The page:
Cutting food waste with a Big Stew
Volunteers from Sheffield’s two universities and the City College cooked up a free, tasty meal to feed more than 1000 people last week. The ‘Big Stew’ took place at three sites across the city, and aimed to bring issues of food waste and food poverty to the forefront of people’s minds.
The stew was made entirely from surplus food – ingredients sourced by project partners FareShare Yorkshire and Grow Sheffield – that were perfectly edible, but would otherwise have gone to waste. The event was also supported by local sauce company Henderson’s Relish who donated bottles of relish to each Big Stew site for people to add some quintessentially Sheffield flavour to their stew.
Food is a key part of everyday life, and the Sheffield on a Plate project has been working to raise awareness of the issues of food poverty – a growing problem in the city – and food waste.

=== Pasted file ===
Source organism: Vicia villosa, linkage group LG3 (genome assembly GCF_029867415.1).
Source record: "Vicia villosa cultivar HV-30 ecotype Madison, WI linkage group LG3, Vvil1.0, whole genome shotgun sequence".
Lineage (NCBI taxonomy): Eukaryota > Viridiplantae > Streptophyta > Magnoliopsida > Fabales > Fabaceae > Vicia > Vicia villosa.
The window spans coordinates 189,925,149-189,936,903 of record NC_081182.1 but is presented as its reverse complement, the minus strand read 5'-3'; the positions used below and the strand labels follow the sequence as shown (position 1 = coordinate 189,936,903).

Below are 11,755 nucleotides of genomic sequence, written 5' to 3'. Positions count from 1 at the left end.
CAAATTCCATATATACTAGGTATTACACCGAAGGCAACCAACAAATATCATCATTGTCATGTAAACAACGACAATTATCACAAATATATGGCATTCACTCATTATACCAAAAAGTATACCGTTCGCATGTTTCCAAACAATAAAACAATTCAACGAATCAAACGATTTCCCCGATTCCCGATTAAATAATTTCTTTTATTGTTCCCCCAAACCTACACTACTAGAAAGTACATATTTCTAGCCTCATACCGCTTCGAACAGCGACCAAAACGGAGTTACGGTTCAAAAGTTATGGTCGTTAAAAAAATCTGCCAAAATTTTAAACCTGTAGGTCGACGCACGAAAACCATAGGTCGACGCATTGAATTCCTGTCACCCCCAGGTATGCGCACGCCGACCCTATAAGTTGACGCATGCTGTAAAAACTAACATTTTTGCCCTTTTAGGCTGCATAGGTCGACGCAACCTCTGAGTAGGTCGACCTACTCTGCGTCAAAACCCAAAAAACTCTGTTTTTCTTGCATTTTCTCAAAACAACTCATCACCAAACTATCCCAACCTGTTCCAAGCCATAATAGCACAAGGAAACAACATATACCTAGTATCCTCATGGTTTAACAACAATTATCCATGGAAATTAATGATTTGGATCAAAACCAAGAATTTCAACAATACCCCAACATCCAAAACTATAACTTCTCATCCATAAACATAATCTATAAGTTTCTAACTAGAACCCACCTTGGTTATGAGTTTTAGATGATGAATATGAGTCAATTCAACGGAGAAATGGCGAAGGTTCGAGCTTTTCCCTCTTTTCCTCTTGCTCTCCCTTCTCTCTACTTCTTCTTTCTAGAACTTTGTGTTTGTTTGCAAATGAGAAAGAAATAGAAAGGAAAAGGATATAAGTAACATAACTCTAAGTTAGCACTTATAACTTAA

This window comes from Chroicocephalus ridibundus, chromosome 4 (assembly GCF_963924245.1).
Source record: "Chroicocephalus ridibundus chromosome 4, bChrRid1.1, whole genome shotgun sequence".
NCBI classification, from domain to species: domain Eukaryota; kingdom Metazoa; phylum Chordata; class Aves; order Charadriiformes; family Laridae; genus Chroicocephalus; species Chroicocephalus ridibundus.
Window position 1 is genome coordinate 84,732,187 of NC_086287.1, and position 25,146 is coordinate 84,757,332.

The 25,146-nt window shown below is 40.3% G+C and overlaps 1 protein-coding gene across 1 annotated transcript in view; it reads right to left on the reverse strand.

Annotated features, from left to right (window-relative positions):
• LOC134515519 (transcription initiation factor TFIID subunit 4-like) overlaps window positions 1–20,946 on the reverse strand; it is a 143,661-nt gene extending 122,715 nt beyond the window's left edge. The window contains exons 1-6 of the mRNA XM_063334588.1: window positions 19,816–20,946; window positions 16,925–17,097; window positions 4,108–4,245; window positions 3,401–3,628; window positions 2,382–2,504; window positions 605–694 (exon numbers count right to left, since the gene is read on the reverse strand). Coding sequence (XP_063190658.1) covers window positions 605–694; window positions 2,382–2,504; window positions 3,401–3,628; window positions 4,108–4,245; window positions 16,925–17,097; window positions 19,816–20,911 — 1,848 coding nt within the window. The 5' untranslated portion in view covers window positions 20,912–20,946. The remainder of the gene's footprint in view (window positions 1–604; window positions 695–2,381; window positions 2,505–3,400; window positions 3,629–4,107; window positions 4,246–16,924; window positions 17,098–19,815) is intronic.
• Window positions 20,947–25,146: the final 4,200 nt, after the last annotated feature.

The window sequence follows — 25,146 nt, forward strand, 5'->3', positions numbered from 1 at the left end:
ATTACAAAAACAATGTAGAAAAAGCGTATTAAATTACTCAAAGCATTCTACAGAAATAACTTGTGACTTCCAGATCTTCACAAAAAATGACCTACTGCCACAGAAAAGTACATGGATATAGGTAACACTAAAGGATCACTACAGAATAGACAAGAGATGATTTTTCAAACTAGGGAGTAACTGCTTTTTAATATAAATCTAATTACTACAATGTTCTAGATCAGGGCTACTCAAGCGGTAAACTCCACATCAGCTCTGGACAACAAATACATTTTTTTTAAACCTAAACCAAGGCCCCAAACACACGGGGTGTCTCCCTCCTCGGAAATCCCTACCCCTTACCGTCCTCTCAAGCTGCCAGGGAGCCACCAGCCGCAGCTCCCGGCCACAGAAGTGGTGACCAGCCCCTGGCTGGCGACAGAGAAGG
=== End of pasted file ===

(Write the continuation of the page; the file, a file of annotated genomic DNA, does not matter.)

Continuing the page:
FareShare report that 5.8 million people in the UK live in ‘deep poverty’, struggling to afford everyday essentials, including food. At the same time, 3.9 million tonnes of food is wasted every year by the food and drink industry. FareShare estimates 10% of this food is surplus and fit for consumption, enough food for 800 million meals.
Jack Wyse, Development Officer at the University of Sheffield Students’ Union said that “the UK Food industry wastes a staggering 15 million tonnes of food per year. At the same time, the Sheffield City Council Food Strategy highlights that over 40,000 people in Sheffield are in food poverty. The Big Stew event will highlight how students can contribute to solutions to these issues through their everyday habits and getting involved with local projects”
The Sheffield on a Plate project has been engaging students across the city on growing their own food, sourcing and cooking with local and sustainable ingredients, as well as running food drives to encourage donations to local food banks. At the Big Stew event 800 students were inspired to make pledges to take a variety of actions, from reducing their own food waste to buying locally.